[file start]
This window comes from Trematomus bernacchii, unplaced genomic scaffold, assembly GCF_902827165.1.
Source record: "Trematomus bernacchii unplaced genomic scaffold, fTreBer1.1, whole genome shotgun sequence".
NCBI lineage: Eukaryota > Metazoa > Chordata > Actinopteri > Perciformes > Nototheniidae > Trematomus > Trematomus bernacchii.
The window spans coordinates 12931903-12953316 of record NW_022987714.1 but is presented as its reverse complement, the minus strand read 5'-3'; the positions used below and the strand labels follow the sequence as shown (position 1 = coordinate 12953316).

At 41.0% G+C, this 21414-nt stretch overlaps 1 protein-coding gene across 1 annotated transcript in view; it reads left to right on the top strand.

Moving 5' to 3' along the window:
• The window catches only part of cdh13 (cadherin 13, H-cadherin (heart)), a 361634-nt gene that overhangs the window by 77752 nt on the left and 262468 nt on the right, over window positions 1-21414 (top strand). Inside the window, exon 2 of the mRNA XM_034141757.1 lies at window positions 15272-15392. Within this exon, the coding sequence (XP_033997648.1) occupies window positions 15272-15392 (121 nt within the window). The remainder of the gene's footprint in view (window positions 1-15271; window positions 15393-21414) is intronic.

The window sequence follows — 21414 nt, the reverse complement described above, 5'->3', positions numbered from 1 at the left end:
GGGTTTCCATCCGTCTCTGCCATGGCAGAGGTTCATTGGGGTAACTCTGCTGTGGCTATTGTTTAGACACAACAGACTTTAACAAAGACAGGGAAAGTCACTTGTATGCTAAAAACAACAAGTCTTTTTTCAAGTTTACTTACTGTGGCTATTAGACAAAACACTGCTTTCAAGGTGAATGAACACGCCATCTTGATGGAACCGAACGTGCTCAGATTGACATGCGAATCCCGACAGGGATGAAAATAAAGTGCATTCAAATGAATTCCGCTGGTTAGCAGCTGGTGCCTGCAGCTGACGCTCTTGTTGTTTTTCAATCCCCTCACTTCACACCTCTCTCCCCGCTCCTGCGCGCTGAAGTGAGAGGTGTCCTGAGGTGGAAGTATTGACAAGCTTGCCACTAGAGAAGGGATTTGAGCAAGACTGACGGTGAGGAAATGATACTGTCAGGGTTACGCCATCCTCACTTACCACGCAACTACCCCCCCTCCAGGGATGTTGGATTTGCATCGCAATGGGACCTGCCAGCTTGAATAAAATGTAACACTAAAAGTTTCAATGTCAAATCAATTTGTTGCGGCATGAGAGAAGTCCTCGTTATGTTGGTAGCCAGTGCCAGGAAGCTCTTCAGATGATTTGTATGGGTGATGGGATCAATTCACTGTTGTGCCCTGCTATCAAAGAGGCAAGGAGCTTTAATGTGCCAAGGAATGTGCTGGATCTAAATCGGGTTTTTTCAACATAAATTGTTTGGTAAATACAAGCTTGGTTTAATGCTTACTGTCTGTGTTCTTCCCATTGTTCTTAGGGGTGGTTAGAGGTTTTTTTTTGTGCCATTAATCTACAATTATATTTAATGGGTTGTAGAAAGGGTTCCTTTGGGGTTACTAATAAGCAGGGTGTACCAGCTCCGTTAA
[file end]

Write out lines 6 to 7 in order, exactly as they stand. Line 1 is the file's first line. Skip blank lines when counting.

Moving 5' to 3' along the window:
• The window catches only part of cdh13 (cadherin 13, H-cadherin (heart)), a 361634-nt gene that overhangs the window by 77752 nt on the left and 262468 nt on the right, over window positions 1-21414 (top strand). Inside the window, exon 2 of the mRNA XM_034141757.1 lies at window positions 15272-15392. Within this exon, the coding sequence (XP_033997648.1) occupies window positions 15272-15392 (121 nt within the window). The remainder of the gene's footprint in view (window positions 1-15271; window positions 15393-21414) is intronic.